Elon Musk continues to be a hot mess whose billions of dollars give him the power to inflict his hot messiness on the world. On Friday, just days after saying he would reverse Donald Trump’s Twitter ban, he tweeted that his deal to buy the company is “temporarily on hold pending details supporting calculation that spam/fake accounts do indeed represent less than 5% of users.” Two hours later, he followed up to say that he was “still committed” to buying the social media platform.
Sure he is.
Musk’s initial tweet cause an 18% drop in Twitter stock, which recovered slightly after his second tweet. That’s on top of a drop in Twitter share prices that left the company worth $9 billion less than Musk had agreed to pay for it. (If nothing else, this whole saga is showing how imaginary and whim-driven the “value” of many companies is.)
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One particularly striking thing about Musk’s “on hold pending details supporting calculation that spam/fake accounts do indeed represent less than 5% of users” thing is that there have always been questions about how many spam and fake accounts there are on Twitter, but Musk suddenly put the deal on hold (via tweet) after the company came out with an estimate that those accounts are less prevalent than some have suspected. This raises questions about whether the estimate provided an excuse for something Musk was looking to say anyway. Or maybe it simply caught his attention for a minute, he fired off an ill-considered tweet, and then backtracked when he realized that could be a problem. Either way, it’s a poor advertisement for how he’ll run one of the world’s major social media platforms, although maybe a better advertisement than the rampant racism at Tesla.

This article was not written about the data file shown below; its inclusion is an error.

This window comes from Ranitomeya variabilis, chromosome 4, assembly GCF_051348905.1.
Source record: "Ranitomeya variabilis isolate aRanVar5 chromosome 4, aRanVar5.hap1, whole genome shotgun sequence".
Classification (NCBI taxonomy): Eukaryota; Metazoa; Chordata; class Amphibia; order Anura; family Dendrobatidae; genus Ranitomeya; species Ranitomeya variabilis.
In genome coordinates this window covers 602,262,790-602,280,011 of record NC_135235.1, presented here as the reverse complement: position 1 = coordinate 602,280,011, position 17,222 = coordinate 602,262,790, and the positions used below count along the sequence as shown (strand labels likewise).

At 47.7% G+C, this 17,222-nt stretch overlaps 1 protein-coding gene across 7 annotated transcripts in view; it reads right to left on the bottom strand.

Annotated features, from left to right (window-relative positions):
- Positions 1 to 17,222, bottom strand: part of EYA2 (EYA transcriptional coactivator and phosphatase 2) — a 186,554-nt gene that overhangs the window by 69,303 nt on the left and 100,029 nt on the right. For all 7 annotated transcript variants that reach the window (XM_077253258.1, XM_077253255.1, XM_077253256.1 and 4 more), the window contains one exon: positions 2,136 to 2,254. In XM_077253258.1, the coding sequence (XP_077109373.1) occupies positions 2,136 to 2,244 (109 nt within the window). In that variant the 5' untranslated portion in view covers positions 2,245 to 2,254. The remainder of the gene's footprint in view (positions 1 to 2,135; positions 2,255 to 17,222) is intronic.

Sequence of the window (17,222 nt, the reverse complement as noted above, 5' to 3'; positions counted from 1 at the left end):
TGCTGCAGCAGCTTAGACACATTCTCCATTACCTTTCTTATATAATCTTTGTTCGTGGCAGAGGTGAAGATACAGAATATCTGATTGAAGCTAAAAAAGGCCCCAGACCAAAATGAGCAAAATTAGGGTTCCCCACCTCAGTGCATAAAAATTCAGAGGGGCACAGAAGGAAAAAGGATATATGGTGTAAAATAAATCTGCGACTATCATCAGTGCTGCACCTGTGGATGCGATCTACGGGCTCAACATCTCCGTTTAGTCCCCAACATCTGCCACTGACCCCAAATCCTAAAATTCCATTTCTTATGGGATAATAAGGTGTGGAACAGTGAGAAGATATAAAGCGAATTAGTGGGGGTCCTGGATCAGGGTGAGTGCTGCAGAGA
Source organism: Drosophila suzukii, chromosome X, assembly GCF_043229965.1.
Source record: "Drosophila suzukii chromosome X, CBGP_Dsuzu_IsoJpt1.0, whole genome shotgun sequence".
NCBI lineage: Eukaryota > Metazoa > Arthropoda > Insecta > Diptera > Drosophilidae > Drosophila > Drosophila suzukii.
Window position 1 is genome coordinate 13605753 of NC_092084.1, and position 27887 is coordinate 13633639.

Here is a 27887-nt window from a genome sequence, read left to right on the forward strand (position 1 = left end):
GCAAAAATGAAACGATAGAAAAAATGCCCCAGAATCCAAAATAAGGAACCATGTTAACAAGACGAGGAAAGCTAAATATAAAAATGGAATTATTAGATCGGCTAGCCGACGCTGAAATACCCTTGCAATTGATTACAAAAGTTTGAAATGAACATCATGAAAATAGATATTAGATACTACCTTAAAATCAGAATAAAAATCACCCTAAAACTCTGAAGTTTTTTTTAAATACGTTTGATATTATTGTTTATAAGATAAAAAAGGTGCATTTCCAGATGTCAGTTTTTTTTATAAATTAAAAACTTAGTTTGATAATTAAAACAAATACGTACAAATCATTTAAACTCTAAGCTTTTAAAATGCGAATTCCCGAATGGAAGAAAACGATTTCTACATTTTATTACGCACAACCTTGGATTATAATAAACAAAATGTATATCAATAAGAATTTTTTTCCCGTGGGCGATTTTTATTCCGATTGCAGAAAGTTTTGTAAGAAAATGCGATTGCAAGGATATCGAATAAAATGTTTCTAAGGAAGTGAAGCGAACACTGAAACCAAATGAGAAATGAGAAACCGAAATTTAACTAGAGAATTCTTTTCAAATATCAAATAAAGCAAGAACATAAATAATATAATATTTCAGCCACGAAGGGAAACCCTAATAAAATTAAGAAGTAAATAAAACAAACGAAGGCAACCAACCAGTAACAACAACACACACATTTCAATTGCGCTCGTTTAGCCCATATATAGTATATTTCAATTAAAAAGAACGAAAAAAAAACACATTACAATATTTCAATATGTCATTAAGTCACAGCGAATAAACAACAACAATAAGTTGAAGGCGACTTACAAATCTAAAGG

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Multiple analysts said Musk’s tweets did suggest he’s looking to get out of the deal to buy Twitter or trying to renegotiate.
”The $44 billion price tag is huge, and it may be a strategy to row back on the amount he is prepared to pay to acquire the platform,” said a senior investment and markets analyst at Hargreaves Lansdown in a statement.
”Many will view this as Musk using this Twitter filing/spam accounts as a way to get out of this deal in a vastly changing market,” a Wedbush Securities analyst wrote to investors.
Twitter’s isn’t the only relevant stock to have dropped since Musk’s purchase was announced. Tesla stock has also dropped by nearly 30% over the past month—but rose some on Friday after his tweets about Twitter. Since Musk’s personal wealth is largely in the form of Tesla shares, the drop in the value of those could be a barrier to closing the deal.
If Musk walks away from Twitter, he will owe the company a $1 billion breakup fee, and vice versa. The more his erratic behavior is on display, the cheaper that seems.
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